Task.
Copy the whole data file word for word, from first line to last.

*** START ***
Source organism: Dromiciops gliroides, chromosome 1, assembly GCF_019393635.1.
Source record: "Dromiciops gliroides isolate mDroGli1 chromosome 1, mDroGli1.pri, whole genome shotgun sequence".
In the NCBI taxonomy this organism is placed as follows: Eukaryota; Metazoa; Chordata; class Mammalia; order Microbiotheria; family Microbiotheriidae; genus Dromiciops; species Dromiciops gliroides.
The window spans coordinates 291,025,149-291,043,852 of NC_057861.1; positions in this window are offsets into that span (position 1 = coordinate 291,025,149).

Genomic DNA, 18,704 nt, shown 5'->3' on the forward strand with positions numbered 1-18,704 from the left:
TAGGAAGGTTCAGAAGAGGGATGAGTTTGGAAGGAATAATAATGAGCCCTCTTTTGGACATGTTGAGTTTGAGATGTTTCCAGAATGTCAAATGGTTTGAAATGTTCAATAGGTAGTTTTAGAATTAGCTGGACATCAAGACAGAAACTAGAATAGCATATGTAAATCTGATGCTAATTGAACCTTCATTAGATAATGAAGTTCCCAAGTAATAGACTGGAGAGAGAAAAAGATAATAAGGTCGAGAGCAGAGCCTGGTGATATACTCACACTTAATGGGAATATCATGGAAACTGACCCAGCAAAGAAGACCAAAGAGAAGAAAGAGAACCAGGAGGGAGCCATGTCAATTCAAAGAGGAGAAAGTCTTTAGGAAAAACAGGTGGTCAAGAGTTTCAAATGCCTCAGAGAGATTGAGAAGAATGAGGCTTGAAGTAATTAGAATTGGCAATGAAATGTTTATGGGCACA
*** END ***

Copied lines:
Source organism: Dromiciops gliroides, chromosome 1, assembly GCF_019393635.1.
Source record: "Dromiciops gliroides isolate mDroGli1 chromosome 1, mDroGli1.pri, whole genome shotgun sequence".
In the NCBI taxonomy this organism is placed as follows: Eukaryota; Metazoa; Chordata; class Mammalia; order Microbiotheria; family Microbiotheriidae; genus Dromiciops; species Dromiciops gliroides.
The window spans coordinates 291,025,149-291,043,852 of NC_057861.1; positions in this window are offsets into that span (position 1 = coordinate 291,025,149).

Genomic DNA, 18,704 nt, shown 5'->3' on the forward strand with positions numbered 1-18,704 from the left:
TAGGAAGGTTCAGAAGAGGGATGAGTTTGGAAGGAATAATAATGAGCCCTCTTTTGGACATGTTGAGTTTGAGATGTTTCCAGAATGTCAAATGGTTTGAAATGTTCAATAGGTAGTTTTAGAATTAGCTGGACATCAAGACAGAAACTAGAATAGCATATGTAAATCTGATGCTAATTGAACCTTCATTAGATAATGAAGTTCCCAAGTAATAGACTGGAGAGAGAAAAAGATAATAAGGTCGAGAGCAGAGCCTGGTGATATACTCACACTTAATGGGAATATCATGGAAACTGACCCAGCAAAGAAGACCAAAGAGAAGAAAGAGAACCAGGAGGGAGCCATGTCAATTCAAAGAGGAGAAAGTCTTTAGGAAAAACAGGTGGTCAAGAGTTTCAAATGCCTCAGAGAGATTGAGAAGAATGAGGCTTGAAGTAATTAGAATTGGCAATGAAATGTTTATGGGCACA